Dag Hammarskjöld was born into a Swedish noble family in 1905. As his family had a long tradition of civil service, a political career was set for him. It culminated in 1953 in the election of Hammarskjöld as second Secretary General of the United Nations. In this capacity, he was able to resolve many conflicts and gained respect beyond the borders of the Cold War power blocs. In 1961, his plane crashed over the Congo when he was on a mission to mediate disputes. The cause of the accident was never cleared up, although there is evidence of a shooting down of the machine.
Since 1925 Dag Hammarskjöld kept a diary. From the beginning, the notes have a transpersonal habitus. The author only wrote down experiences when he had understood and accepted their teachings. In his introspection he was honest and self-critical, and the more so the higher he went on his political career.
Your position never gives you the right to command. It only imposes on you the duty of so living your life that others can receive your orders without being humiliated. (1955)
He also saw his appointment as secretary general of the UN as a spiritual task, about which he wrote in 1953: It did come – the day when the grief became small. For what had befallen me and seemed so hard to bear became insignificant in the light of the demands which God was now making. But how difficult it is to feel that this was also, and for that very reason, the day when the joy became great.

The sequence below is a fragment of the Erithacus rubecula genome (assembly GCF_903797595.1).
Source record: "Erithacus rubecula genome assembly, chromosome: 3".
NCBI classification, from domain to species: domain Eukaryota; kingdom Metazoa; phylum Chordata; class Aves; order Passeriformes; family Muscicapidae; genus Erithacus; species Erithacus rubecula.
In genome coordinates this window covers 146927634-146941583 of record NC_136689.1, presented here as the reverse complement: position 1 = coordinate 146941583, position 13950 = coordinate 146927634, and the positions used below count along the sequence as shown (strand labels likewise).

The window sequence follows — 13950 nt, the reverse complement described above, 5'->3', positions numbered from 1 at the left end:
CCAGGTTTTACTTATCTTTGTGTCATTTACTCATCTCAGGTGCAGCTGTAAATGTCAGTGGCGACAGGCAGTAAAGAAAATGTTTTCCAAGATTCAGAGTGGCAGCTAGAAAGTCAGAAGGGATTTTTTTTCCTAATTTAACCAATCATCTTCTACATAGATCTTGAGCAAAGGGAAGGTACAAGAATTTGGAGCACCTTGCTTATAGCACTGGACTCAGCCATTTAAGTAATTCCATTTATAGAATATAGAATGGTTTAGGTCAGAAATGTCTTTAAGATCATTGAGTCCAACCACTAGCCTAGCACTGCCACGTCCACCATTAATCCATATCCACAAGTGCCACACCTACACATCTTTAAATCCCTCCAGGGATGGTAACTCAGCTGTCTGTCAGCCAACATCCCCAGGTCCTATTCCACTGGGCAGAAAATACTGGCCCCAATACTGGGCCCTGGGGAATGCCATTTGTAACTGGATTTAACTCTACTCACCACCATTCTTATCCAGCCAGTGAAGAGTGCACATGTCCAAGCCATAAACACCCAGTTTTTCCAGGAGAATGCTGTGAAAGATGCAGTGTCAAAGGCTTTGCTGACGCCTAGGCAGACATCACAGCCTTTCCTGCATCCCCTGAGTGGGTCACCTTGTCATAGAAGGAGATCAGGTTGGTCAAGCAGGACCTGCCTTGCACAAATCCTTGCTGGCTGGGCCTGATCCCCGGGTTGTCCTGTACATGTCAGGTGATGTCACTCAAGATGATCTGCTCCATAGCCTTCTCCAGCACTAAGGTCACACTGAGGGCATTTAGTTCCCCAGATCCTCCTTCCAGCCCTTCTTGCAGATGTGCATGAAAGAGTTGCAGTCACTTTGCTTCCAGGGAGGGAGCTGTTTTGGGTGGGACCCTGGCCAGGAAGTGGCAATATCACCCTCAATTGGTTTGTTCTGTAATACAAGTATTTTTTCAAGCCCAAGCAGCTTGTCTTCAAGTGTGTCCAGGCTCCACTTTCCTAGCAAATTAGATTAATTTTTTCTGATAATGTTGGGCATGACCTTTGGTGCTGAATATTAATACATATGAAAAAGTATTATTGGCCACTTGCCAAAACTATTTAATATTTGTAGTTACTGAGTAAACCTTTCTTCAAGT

And in 1954: Let me finish what I have been permitted to begin. Let me give all without any assurance of increase. Hammarskjöld went his own way in an intense solitude, but also wrote: Now you know. When the worries over your work loosen their grip, then this experience of light, warmth, and power. From without – a sustaining element, like air to the glider or water to the swimmer. An intellectual hesitation which demands proofs and logical demonstration prevents me from “believing” – in this, too. Prevents me from expressing and interpreting this reality in intellectual terms. Yet, through me there flashes this vision of a magnetic field in the soul, created in a timeless present by unknown multitudes, living in holy obedience, whose words and actions are a timeless prayer. - “The Community of the Saints” – and – within it – an eternal life.
In the last years, there are increasing numbers of entries that show Hammarskjöld dealing with his death which he felt was approaching. He seems like a samurai to live in the moment without looking behind him. His last diary entry (of August 24, 1961) closes with the words:
The seasons have changed
And the light
And the weather
And the hour.
But it is the same land.
And I begin to know the map
And to get my bearings.
In English language the diary is published under the title: Markings.
The quotes are taken from: Dag Hammarskjöld, Markings, New York, 2006